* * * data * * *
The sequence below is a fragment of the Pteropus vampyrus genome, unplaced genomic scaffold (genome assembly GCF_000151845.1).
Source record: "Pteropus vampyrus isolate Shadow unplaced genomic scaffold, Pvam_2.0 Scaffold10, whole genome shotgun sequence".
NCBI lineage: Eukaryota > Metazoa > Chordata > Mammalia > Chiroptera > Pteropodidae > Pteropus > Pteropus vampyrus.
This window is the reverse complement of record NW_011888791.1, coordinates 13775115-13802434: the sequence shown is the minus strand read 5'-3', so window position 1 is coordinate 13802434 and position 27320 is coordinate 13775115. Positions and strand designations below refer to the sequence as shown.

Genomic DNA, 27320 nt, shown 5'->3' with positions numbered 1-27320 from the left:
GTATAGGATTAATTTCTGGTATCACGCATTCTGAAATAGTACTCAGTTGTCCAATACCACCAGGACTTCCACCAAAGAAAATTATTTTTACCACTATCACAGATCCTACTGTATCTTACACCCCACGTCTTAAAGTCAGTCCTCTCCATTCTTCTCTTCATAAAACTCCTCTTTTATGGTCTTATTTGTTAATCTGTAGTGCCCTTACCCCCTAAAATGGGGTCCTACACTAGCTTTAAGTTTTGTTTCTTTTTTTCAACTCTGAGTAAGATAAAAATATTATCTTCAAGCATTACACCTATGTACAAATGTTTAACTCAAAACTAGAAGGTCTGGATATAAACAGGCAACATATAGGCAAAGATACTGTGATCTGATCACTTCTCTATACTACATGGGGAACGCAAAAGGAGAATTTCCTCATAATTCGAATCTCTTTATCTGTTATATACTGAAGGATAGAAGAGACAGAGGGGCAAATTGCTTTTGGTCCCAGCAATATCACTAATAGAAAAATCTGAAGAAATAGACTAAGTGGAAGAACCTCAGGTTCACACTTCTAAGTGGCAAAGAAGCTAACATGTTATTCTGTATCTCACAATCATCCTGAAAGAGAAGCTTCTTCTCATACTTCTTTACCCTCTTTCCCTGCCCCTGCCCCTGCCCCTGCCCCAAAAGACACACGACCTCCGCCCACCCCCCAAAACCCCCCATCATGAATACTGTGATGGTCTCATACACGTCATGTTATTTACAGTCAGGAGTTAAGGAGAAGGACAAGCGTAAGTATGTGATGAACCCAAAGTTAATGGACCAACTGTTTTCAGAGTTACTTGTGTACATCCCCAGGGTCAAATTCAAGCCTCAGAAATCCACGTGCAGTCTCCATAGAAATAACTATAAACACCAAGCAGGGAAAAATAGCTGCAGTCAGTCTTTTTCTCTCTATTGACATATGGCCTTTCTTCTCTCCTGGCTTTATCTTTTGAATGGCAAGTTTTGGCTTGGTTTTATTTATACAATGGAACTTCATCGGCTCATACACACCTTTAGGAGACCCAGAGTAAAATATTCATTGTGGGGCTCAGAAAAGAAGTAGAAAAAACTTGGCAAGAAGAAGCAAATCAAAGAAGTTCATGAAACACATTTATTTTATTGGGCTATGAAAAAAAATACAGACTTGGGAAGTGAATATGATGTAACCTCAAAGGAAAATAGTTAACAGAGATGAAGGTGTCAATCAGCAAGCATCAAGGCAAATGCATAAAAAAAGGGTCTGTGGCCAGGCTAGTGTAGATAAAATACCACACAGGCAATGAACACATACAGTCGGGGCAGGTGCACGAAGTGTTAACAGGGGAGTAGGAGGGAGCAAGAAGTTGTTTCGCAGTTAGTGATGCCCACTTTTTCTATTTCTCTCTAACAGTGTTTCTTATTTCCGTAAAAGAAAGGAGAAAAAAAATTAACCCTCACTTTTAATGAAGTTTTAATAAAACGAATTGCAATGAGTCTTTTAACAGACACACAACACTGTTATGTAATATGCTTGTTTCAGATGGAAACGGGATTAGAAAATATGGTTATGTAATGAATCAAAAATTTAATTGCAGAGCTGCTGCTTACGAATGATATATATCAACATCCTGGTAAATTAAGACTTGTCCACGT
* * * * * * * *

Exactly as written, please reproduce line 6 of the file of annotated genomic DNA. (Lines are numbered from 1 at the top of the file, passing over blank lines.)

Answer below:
GTATAGGATTAATTTCTGGTATCACGCATTCTGAAATAGTACTCAGTTGTCCAATACCACCAGGACTTCCACCAAAGAAAATTATTTTTACCACTATCACAGATCCTACTGTATCTTACACCCCACGTCTTAAAGTCAGTCCTCTCCATTCTTCTCTTCATAAAACTCCTCTTTTATGGTCTTATTTGTTAATCTGTAGTGCCCTTACCCCCTAAAATGGGGTCCTACACTAGCTTTAAGTTTTGTTTCTTTTTTTCAACTCTGAGTAAGATAAAAATATTATCTTCAAGCATTACACCTATGTACAAATGTTTAACTCAAAACTAGAAGGTCTGGATATAAACAGGCAACATATAGGCAAAGATACTGTGATCTGATCACTTCTCTATACTACATGGGGAACGCAAAAGGAGAATTTCCTCATAATTCGAATCTCTTTATCTGTTATATACTGAAGGATAGAAGAGACAGAGGGGCAAATTGCTTTTGGTCCCAGCAATATCACTAATAGAAAAATCTGAAGAAATAGACTAAGTGGAAGAACCTCAGGTTCACACTTCTAAGTGGCAAAGAAGCTAACATGTTATTCTGTATCTCACAATCATCCTGAAAGAGAAGCTTCTTCTCATACTTCTTTACCCTCTTTCCCTGCCCCTGCCCCTGCCCCTGCCCCAAAAGACACACGACCTCCGCCCACCCCCCAAAACCCCCCATCATGAATACTGTGATGGTCTCATACACGTCATGTTATTTACAGTCAGGAGTTAAGGAGAAGGACAAGCGTAAGTATGTGATGAACCCAAAGTTAATGGACCAACTGTTTTCAGAGTTACTTGTGTACATCCCCAGGGTCAAATTCAAGCCTCAGAAATCCACGTGCAGTCTCCATAGAAATAACTATAAACACCAAGCAGGGAAAAATAGCTGCAGTCAGTCTTTTTCTCTCTATTGACATATGGCCTTTCTTCTCTCCTGGCTTTATCTTTTGAATGGCAAGTTTTGGCTTGGTTTTATTTATACAATGGAACTTCATCGGCTCATACACACCTTTAGGAGACCCAGAGTAAAATATTCATTGTGGGGCTCAGAAAAGAAGTAGAAAAAACTTGGCAAGAAGAAGCAAATCAAAGAAGTTCATGAAACACATTTATTTTATTGGGCTATGAAAAAAAATACAGACTTGGGAAGTGAATATGATGTAACCTCAAAGGAAAATAGTTAACAGAGATGAAGGTGTCAATCAGCAAGCATCAAGGCAAATGCATAAAAAAAGGGTCTGTGGCCAGGCTAGTGTAGATAAAATACCACACAGGCAATGAACACATACAGTCGGGGCAGGTGCACGAAGTGTTAACAGGGGAGTAGGAGGGAGCAAGAAGTTGTTTCGCAGTTAGTGATGCCCACTTTTTCTATTTCTCTCTAACAGTGTTTCTTATTTCCGTAAAAGAAAGGAGAAAAAAAATTAACCCTCACTTTTAATGAAGTTTTAATAAAACGAATTGCAATGAGTCTTTTAACAGACACACAACACTGTTATGTAATATGCTTGTTTCAGATGGAAACGGGATTAGAAAATATGGTTATGTAATGAATCAAAAATTTAATTGCAGAGCTGCTGCTTACGAATGATATATATCAACATCCTGGTAAATTAAGACTTGTCCACGT